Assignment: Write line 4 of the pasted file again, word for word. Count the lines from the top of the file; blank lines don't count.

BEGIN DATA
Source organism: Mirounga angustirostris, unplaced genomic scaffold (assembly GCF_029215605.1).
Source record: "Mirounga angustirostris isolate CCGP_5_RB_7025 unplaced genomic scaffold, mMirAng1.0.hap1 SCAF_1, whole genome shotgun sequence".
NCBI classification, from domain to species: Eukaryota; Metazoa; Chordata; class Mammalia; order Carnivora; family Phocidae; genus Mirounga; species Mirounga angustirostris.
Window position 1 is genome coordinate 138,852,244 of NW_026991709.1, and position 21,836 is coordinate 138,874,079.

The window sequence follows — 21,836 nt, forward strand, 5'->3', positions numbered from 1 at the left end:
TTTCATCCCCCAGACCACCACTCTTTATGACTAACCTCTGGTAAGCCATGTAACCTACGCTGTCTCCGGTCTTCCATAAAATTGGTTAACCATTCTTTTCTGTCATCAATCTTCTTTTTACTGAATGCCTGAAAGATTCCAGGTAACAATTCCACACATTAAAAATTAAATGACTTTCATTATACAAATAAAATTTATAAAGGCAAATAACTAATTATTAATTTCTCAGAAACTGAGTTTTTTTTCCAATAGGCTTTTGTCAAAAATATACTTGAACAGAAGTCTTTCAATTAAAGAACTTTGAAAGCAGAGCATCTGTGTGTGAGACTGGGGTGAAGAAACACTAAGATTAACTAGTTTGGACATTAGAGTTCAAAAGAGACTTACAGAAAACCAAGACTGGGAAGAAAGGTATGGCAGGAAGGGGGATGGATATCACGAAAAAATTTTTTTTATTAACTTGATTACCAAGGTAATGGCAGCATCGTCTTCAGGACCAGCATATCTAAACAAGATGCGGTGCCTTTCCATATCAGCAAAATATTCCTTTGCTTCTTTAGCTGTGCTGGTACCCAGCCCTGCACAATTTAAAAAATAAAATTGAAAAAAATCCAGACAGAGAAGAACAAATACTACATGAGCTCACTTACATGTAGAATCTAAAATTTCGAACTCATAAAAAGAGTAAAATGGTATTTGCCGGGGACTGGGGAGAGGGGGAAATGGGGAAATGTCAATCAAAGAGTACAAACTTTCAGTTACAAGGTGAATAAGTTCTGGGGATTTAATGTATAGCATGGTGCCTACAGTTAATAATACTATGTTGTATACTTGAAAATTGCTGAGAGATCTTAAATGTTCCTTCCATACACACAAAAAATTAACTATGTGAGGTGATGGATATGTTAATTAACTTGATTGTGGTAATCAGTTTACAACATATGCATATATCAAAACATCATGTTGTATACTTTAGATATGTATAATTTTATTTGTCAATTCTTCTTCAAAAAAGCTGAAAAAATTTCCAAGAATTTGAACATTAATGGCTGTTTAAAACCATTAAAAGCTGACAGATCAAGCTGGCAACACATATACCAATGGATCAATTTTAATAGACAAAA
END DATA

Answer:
Window position 1 is genome coordinate 138,852,244 of NW_026991709.1, and position 21,836 is coordinate 138,874,079.